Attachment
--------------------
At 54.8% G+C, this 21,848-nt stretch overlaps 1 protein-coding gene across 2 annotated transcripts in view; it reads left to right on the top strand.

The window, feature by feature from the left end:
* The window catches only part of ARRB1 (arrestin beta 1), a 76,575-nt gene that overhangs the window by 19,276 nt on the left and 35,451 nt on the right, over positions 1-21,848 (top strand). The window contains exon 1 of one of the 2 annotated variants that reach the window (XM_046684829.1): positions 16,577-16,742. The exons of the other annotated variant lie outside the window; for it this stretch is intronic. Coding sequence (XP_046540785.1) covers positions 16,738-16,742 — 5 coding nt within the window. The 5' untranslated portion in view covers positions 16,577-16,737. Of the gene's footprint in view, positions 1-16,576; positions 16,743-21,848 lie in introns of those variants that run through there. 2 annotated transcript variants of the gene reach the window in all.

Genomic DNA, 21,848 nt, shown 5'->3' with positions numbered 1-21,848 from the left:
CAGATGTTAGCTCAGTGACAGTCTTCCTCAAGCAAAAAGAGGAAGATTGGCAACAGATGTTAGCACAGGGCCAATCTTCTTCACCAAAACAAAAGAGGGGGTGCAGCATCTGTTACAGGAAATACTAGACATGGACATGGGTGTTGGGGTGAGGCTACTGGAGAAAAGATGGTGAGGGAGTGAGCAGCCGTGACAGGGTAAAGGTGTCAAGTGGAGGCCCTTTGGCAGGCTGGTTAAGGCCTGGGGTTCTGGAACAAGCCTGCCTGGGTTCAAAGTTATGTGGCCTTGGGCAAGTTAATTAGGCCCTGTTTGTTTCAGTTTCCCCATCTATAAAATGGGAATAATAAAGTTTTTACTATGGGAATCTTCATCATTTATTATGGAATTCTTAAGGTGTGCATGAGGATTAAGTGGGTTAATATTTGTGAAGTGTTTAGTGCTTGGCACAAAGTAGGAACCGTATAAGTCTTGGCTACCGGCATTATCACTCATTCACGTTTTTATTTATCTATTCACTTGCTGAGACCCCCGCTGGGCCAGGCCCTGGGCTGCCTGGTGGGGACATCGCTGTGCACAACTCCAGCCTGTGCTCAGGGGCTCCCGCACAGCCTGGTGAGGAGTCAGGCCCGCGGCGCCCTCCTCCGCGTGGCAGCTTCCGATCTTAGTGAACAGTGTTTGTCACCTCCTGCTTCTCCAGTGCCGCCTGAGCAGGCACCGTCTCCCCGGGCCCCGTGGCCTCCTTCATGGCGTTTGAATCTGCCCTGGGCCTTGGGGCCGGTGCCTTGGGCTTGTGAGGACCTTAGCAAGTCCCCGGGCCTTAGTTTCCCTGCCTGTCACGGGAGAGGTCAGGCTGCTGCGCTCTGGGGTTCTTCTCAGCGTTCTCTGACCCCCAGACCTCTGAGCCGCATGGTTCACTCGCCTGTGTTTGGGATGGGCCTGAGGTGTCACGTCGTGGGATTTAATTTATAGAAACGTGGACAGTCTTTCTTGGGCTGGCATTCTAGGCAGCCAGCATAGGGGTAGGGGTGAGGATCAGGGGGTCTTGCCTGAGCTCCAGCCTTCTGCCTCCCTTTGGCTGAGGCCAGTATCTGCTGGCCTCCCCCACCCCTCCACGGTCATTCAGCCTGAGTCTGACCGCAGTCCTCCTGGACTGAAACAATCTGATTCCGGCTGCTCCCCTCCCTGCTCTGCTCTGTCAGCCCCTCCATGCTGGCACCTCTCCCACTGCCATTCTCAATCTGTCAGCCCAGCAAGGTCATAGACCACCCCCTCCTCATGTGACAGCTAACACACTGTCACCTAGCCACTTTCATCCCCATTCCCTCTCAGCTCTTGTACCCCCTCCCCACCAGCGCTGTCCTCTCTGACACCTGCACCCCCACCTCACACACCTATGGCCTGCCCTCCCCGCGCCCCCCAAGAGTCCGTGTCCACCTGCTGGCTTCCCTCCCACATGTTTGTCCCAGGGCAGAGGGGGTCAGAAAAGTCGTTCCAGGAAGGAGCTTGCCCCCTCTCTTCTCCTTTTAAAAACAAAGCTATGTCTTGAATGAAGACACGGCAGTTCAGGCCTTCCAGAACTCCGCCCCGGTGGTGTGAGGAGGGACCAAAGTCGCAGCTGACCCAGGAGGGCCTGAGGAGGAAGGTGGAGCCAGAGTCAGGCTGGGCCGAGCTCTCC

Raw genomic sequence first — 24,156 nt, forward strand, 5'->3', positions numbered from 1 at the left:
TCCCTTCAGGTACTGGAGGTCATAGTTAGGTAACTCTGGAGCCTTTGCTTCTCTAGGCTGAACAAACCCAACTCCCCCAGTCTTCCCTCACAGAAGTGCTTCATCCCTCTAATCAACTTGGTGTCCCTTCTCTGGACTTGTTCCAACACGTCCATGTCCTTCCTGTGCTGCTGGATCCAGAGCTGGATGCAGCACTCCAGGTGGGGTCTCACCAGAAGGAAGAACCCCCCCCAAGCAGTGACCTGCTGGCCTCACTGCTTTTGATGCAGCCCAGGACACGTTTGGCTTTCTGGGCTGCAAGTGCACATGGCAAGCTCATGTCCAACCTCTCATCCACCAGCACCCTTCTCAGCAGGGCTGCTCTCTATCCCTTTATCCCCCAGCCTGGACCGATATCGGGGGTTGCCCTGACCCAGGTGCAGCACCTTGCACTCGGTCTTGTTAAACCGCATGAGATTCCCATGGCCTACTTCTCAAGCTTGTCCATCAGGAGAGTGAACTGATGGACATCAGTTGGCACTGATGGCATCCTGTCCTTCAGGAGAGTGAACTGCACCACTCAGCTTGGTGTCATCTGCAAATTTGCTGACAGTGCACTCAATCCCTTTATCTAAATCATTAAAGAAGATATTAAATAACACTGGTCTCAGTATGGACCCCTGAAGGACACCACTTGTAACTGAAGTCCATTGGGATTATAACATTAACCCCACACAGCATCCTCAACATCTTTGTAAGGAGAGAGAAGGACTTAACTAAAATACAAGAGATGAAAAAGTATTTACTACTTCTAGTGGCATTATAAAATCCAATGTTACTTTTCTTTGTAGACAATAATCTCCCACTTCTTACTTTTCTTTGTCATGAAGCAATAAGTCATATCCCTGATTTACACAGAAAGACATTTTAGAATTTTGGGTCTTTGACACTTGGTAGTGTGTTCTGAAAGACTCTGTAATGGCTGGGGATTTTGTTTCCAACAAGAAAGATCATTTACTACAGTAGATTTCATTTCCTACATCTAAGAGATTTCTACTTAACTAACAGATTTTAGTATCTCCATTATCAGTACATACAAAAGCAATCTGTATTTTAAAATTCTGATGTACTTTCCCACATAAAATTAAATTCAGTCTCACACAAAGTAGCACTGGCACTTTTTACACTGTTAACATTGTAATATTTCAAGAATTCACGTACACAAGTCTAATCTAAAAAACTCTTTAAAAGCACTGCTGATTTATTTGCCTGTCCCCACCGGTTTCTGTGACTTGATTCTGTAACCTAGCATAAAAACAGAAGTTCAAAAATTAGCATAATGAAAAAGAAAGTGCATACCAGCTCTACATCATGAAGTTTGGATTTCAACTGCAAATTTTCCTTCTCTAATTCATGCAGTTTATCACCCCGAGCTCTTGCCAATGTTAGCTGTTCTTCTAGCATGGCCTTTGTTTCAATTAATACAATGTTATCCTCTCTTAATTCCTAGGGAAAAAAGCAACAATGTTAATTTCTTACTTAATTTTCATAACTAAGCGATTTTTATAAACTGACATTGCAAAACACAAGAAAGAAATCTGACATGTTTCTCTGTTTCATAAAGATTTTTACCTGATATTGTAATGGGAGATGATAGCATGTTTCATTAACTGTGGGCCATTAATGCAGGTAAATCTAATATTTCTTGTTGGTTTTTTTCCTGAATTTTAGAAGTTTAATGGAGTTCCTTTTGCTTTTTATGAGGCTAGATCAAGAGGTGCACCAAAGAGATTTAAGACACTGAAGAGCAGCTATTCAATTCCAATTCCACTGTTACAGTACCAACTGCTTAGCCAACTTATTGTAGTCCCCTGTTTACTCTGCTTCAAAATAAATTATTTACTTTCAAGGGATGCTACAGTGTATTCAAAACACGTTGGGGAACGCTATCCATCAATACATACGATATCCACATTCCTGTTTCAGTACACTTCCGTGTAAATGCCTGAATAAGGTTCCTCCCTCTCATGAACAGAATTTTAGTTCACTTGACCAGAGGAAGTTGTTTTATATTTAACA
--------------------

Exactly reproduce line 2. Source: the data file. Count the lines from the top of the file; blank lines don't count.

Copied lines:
The window, feature by feature from the left end: